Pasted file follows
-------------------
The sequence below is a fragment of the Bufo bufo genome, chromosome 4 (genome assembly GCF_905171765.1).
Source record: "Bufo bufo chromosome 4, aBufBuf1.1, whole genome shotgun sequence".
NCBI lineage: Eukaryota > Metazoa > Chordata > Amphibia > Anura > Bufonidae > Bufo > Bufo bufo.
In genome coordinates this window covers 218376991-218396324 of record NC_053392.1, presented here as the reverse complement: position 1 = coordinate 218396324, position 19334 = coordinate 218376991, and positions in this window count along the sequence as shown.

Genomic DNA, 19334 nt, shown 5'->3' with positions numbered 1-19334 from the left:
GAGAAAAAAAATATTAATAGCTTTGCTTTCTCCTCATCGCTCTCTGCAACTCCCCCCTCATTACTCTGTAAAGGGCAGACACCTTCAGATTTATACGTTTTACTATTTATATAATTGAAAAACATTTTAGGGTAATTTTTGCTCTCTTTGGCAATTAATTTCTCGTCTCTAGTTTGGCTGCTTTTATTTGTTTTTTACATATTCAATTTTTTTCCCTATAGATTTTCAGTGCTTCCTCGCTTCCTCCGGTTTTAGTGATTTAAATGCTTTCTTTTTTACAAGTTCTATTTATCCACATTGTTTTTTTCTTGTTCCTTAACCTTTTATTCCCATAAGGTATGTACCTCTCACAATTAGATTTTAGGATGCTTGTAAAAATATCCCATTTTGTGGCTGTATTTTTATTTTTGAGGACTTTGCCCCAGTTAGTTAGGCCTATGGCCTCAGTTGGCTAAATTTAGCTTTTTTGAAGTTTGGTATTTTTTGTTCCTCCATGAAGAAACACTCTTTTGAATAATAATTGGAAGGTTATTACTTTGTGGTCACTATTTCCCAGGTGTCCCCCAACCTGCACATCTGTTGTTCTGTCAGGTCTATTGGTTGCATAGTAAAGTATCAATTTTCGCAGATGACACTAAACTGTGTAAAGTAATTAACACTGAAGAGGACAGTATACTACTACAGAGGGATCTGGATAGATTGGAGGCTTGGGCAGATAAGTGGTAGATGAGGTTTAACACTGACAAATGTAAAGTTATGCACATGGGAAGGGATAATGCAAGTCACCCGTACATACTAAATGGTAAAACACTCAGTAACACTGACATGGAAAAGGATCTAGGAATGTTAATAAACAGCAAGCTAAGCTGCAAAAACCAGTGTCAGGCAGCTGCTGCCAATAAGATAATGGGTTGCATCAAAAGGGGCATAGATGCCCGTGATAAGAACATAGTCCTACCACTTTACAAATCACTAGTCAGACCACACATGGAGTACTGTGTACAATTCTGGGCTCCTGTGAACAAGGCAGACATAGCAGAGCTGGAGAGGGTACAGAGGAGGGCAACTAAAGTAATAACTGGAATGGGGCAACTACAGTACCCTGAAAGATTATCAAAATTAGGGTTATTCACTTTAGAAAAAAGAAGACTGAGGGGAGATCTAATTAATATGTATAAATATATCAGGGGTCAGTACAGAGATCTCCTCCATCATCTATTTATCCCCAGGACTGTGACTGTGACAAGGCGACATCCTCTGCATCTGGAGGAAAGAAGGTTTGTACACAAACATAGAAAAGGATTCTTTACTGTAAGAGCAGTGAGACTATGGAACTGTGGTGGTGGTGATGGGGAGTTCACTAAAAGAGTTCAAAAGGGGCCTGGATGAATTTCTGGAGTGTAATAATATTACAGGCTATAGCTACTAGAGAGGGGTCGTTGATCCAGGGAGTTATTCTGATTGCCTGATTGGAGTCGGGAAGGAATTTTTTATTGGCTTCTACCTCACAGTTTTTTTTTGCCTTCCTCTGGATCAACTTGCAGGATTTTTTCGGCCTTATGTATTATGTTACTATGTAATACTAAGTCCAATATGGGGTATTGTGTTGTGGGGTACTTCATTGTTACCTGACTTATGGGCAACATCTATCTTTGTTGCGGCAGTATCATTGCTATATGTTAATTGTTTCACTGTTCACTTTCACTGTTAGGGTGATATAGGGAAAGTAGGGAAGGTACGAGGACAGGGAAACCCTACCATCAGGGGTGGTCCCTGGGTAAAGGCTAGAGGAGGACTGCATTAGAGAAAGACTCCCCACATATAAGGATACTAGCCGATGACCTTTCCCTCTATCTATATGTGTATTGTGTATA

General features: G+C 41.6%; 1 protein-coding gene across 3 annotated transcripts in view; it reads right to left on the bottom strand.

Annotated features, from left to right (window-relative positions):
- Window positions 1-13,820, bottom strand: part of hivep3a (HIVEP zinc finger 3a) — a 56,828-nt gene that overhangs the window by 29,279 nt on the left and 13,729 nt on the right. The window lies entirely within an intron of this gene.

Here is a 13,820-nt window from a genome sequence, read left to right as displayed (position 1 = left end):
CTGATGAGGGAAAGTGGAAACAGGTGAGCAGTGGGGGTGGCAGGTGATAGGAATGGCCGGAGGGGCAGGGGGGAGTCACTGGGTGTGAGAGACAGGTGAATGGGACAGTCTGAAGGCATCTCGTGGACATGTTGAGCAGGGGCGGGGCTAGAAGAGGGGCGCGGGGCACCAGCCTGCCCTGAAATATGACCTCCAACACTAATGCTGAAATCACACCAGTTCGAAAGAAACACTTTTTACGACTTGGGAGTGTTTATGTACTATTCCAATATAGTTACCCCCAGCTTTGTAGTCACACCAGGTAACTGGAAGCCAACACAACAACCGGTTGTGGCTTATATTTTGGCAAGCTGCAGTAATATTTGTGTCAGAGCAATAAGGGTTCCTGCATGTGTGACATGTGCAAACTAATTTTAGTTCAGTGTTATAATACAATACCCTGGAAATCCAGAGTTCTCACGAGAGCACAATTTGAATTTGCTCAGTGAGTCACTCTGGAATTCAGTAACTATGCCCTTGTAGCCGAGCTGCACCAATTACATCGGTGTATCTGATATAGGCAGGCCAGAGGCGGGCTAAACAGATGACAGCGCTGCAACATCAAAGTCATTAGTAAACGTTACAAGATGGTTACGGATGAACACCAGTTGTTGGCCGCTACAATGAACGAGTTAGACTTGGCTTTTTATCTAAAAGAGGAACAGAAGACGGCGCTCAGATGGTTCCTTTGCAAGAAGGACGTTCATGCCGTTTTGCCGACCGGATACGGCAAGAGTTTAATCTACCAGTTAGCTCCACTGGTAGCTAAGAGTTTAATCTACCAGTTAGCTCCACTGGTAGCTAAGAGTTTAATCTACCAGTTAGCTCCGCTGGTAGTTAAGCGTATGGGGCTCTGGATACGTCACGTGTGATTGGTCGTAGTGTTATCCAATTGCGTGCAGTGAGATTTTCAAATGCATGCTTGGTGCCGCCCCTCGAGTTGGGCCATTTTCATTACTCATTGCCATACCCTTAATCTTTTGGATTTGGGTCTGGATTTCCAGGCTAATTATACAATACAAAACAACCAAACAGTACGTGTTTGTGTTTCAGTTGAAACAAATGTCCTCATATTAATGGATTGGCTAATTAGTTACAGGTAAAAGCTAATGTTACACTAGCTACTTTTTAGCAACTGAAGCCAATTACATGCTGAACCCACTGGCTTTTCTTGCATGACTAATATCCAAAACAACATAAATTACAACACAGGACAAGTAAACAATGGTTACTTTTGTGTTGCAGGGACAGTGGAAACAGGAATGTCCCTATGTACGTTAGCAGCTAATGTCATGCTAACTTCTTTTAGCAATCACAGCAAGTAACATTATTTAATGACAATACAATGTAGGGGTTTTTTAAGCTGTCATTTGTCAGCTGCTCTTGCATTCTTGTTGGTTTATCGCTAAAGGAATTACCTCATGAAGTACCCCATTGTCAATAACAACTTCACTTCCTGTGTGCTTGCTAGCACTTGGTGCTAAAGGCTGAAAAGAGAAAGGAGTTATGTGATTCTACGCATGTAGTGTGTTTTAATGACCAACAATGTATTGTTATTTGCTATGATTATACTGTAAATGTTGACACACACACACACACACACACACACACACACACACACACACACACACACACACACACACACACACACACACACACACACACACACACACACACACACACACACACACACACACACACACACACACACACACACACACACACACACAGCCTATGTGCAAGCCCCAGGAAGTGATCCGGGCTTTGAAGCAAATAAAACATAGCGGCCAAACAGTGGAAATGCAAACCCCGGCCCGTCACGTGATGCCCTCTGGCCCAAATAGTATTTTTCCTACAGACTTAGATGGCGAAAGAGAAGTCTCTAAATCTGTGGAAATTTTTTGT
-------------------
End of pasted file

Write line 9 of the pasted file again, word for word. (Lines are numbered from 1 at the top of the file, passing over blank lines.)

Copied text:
- Window positions 1-13,820, bottom strand: part of hivep3a (HIVEP zinc finger 3a) — a 56,828-nt gene that overhangs the window by 29,279 nt on the left and 13,729 nt on the right. The window lies entirely within an intron of this gene.